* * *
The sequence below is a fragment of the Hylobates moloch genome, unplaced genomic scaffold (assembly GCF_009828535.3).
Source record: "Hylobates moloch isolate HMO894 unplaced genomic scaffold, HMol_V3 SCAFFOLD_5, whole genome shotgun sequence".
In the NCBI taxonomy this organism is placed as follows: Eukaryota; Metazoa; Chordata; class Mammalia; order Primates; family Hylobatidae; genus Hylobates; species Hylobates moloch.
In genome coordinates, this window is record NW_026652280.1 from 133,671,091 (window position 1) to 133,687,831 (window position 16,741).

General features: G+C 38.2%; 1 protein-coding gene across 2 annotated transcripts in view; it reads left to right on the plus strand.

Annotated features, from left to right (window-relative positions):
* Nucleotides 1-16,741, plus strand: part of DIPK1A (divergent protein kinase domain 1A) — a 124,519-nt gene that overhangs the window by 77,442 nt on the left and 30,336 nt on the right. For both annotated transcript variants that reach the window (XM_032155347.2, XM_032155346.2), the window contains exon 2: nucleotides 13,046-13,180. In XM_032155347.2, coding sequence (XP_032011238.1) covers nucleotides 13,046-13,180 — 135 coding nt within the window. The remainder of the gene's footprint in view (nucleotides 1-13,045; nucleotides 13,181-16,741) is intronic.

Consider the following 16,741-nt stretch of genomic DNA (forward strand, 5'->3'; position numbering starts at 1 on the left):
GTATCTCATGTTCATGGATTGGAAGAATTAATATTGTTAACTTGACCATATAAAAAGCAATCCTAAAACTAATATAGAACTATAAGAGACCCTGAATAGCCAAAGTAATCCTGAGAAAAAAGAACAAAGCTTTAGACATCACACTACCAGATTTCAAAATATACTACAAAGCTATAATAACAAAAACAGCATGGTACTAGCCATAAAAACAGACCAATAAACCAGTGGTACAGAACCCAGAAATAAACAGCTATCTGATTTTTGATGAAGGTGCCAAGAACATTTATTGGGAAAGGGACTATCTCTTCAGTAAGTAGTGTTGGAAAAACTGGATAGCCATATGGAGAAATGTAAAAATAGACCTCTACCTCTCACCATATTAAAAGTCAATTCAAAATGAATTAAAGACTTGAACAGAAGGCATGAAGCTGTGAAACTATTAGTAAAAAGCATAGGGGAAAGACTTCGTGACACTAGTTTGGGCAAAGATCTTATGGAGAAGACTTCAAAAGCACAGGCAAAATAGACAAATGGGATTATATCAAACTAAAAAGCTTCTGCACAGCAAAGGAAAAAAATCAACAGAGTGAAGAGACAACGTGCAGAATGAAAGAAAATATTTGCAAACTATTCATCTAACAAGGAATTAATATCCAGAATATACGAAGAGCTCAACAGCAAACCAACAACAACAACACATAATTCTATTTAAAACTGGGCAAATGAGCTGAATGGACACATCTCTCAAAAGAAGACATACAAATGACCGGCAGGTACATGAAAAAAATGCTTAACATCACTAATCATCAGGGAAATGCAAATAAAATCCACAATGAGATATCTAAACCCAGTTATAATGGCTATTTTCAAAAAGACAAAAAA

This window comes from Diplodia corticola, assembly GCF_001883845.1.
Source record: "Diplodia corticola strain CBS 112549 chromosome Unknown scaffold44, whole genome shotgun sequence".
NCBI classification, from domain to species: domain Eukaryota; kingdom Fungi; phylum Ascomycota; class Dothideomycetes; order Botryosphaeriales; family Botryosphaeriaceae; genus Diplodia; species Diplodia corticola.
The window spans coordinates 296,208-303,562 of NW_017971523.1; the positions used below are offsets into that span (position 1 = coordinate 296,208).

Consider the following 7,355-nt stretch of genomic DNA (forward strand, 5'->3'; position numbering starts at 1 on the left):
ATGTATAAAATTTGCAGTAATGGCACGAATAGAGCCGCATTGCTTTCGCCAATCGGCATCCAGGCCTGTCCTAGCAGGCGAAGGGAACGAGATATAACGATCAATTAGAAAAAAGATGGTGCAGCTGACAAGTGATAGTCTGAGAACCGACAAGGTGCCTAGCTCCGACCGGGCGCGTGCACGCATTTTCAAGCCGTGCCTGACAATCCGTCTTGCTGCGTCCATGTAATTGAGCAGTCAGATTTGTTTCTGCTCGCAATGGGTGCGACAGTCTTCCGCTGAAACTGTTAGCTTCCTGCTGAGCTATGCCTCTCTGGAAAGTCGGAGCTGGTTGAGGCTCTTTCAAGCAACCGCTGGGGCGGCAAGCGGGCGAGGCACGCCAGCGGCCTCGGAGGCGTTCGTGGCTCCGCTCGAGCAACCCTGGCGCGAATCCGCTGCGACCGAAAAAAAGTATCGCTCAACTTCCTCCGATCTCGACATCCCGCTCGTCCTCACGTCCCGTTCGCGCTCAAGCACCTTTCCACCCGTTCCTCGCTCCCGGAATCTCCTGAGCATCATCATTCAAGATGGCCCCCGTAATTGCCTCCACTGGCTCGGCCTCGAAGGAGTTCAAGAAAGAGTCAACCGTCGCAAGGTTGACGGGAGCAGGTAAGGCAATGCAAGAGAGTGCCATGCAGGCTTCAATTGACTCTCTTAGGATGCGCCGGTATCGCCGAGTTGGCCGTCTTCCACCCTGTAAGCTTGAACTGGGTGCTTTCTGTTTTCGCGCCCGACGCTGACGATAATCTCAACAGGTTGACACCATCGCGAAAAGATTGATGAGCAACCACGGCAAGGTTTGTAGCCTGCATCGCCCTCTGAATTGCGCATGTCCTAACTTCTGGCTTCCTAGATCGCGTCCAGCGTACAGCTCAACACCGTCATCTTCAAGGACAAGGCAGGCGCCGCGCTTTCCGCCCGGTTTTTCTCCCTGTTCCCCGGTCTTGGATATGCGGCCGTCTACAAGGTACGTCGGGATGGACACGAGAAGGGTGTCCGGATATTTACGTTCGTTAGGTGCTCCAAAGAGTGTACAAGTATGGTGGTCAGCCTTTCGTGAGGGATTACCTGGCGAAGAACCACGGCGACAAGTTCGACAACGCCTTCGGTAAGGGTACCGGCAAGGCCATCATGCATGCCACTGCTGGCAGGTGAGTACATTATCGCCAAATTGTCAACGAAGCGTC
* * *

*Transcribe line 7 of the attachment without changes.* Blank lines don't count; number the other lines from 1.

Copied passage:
* Nucleotides 1-16,741, plus strand: part of DIPK1A (divergent protein kinase domain 1A) — a 124,519-nt gene that overhangs the window by 77,442 nt on the left and 30,336 nt on the right. For both annotated transcript variants that reach the window (XM_032155347.2, XM_032155346.2), the window contains exon 2: nucleotides 13,046-13,180. In XM_032155347.2, coding sequence (XP_032011238.1) covers nucleotides 13,046-13,180 — 135 coding nt within the window. The remainder of the gene's footprint in view (nucleotides 1-13,045; nucleotides 13,181-16,741) is intronic.